Drug Contaminants, 'Zero Tolerance' on Collision Course
by Tom LaMarra
Date Posted: 2/9/2007 9:05:31 PM
Last Updated: 2/11/2007 2:26:21 PM

A Louisiana research project that shows racehorses can come into contact with drug residue just about anywhere on the backstretch has some horsemen calling for an end to “zero tolerance” drug-testing policies and creation of a national panel to examine data before inadvertent positives are called.

The study, presented by Dr. Steven Barker during the National Horsemen’s Benevolent and Protective Association Medication Committee meeting Feb. 9 in Hot Springs, Ark., revealed small quantities of six drugs were found in samples taken from ship-in stalls, the test barn, and pools of water at Louisiana racetracks. Even dust samples were tested and trace amounts of substances were found.

Barker, the chemist for the Louisiana State Racing Commission who plans to publish his findings, said small amounts of phenylbutazone, flunixin, naproxen, caffeine, furosemide, and cotinine, a metabolite of nicotine, were discovered in samples. Flunixin, a widely used non-steroidal anti-inflammatory drug, was the most prevalent, the study showed.

Some drugs were detected from just wiping the interior of stalls.

“We could have gone to other areas of that stall and found other drugs,” Barker said during his presentation to horsemen. “Clearly, the backside of a racetrack is heavily contaminated with drugs. Hopefully, you’re scared.”

With highly sensitive testing methods and zero-tolerance policies, a trainer could be charged with a positive for having one molecule of a substance in a sample, Barker said. Other potential sources of trace amounts of drugs are feed, pasture grasses, improper handling of samples, and mistakes by veterinarians, he said.

Barker said even with precautions in stable areas, drug residue wouldn’t be eliminated. Therefore, he said threshold levels for drugs are a necessity.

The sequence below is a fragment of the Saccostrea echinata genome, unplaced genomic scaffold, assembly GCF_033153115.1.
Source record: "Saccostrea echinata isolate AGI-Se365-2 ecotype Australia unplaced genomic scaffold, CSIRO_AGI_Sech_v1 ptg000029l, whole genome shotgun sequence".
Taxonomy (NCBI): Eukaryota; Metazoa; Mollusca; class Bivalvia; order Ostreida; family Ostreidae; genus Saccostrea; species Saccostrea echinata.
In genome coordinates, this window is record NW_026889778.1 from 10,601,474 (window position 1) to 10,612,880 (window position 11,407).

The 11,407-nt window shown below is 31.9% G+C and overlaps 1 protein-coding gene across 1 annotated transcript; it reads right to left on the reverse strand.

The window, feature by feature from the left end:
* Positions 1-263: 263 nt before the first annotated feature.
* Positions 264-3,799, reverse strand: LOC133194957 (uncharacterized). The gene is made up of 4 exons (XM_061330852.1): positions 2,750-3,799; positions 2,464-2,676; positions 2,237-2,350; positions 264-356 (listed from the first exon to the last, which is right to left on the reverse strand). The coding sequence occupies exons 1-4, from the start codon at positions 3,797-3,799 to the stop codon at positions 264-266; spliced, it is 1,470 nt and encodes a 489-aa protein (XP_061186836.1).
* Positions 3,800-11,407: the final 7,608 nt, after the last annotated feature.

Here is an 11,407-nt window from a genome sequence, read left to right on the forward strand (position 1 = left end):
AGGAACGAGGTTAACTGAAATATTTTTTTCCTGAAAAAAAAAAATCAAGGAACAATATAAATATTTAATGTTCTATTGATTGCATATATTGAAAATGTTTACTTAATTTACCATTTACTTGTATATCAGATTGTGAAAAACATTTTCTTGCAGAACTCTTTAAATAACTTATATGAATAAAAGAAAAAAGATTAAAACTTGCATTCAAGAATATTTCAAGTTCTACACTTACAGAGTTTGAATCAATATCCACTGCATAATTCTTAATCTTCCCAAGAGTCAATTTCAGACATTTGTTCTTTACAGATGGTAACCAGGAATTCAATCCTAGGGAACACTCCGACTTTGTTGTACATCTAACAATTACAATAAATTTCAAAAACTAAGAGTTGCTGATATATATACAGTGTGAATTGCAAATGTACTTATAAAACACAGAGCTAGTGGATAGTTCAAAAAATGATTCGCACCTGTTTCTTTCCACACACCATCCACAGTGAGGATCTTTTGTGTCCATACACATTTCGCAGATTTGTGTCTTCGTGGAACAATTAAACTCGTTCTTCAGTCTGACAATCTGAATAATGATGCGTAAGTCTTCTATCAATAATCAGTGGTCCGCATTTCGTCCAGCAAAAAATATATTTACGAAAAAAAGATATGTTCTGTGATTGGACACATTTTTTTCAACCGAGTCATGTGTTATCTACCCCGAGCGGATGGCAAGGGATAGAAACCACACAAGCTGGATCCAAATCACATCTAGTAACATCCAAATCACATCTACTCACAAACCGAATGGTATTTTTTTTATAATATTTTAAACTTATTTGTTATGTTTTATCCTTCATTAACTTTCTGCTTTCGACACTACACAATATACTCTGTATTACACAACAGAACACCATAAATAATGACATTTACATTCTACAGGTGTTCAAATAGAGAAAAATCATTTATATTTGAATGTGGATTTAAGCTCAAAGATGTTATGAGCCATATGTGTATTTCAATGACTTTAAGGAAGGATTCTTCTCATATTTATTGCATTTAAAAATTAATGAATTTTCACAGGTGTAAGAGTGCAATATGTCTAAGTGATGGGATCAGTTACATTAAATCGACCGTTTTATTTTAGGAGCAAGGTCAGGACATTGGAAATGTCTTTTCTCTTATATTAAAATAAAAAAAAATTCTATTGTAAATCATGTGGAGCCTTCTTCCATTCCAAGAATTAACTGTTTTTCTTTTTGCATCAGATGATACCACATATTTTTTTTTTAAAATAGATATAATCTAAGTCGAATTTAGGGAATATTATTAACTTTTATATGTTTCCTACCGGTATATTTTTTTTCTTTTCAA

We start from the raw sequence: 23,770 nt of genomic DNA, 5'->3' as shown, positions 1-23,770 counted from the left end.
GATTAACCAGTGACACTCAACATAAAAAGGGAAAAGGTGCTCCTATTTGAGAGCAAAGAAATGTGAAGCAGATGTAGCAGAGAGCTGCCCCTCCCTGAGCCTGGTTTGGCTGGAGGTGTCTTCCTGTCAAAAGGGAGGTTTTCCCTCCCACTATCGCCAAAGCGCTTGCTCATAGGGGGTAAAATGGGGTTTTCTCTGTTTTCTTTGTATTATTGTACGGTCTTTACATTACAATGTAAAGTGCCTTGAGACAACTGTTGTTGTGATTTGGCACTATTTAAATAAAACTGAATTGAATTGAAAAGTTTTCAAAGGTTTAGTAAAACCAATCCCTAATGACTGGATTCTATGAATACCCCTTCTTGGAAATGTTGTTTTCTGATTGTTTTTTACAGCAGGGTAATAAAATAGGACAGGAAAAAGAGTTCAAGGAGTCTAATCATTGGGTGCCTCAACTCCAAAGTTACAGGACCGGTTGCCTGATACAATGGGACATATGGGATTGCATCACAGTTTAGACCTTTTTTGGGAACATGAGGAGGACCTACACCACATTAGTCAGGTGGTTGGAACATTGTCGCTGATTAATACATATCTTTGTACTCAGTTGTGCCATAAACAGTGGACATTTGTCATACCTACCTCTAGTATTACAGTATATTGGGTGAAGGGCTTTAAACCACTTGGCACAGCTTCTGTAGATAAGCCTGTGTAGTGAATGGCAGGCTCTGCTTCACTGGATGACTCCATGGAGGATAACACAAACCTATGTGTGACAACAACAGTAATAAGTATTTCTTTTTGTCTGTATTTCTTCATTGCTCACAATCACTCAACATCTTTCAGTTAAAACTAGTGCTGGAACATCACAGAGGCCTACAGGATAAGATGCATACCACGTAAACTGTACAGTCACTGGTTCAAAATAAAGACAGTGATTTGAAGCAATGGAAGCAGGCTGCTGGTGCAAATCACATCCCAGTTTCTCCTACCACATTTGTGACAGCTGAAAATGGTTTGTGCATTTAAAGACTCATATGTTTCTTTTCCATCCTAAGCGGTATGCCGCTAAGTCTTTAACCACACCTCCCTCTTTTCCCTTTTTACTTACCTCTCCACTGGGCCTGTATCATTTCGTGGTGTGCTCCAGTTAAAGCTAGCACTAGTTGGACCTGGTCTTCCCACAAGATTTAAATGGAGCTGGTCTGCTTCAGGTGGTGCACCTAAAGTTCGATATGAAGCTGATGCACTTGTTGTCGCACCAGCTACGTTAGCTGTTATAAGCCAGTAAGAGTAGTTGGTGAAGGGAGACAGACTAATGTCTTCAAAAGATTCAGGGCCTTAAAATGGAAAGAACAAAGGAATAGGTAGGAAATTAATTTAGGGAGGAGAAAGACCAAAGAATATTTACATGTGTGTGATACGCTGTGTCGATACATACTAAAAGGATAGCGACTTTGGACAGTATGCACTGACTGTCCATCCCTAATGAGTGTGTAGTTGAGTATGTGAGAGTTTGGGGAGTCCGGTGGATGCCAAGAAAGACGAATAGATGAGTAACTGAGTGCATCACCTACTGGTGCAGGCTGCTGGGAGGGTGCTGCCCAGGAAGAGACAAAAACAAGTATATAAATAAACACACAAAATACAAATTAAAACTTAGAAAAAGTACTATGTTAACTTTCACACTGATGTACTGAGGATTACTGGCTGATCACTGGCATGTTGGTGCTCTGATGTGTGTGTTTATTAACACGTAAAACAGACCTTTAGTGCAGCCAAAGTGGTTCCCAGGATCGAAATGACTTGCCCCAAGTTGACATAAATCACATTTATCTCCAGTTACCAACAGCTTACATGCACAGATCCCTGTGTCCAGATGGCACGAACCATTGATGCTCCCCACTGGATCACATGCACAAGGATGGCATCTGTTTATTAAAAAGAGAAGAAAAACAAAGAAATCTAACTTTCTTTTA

“First of all, we need to abolish the concept of zero tolerance,” Barker said. “It’s an over-simplified attempt to regulate drugs. There’s no sense to continue that nonsense. You can’t eliminate drug contamination, so you have to approach it at the interpretation-of-data end.”

Kent Stirling, executive director of the Florida HBPA and chairman of the National HBPA Medication Committee, criticized laboratories and regulators. He said labs get business “by showing regulators they can find things,” and regulators “believe any time there is a (positive) it was an attempt by the trainer to compromise a race. A lot of people judge labs by number of calls.”

Stirling said the suggestion of a drug-positive review panel should be taken to the Racing Medication and Testing Consortium for consideration. Barker said the panel would “offer some kind of political cover for the industry to establish better thresholds.”

The RMTC is in the process of having research performed to establish threshold levels for almost 50 therapeutic medications. Barker, Stirling, and other said thresholds are important given regulations that don’t keep in step with technology.

Barker claimed about 80% of drug positives fall under the category of having no impact on a horse outside of 24 hours. “These comments I’ve heard that any level (of a substance) could potentially have an impact on performance … oh, crap.”

In another presentation, Dr. Thomas Tobin of the University of Kentucky discussed caffeine and its metabolites. Tobin, an adviser to the National HBPA, noted the variation in threshold levels for caffeine in various jurisdictions--30 nanograms per milliliter in urine in Hong Kong to 1,000 nanograms per milliliter in Canada.

“Caffeine is the most widely consumed psychoactive substance on earth,” said Tobin, who is continuing to research the drug. “It’s a hunting license for a chemist.”

Dr. Robert Lewis, a former president of the American Association of Equine Practitioners and currently the organization’s representative on the RMTC, said the RMTC has been effective at getting people to focus on the issues. He cited the group’s recommendation to regulate steroids, an action he called proactive.

“The RMTC at first had competing agendas, but no one group dominated,” Lewis said. “It has been a largely educational process. It has been rewarding to watch the evolution.”

As for Barker’s research project, Lewis said it should be presented to the RMTC.

“It opens everybody’s eyes to hear this kind of material,” Lewis said. “I think it takes peer pressure from the leaders of this industry to get the attention of regulators in these different states. The disparity in the way labs in this country handle post-race samples has been a huge problem.”



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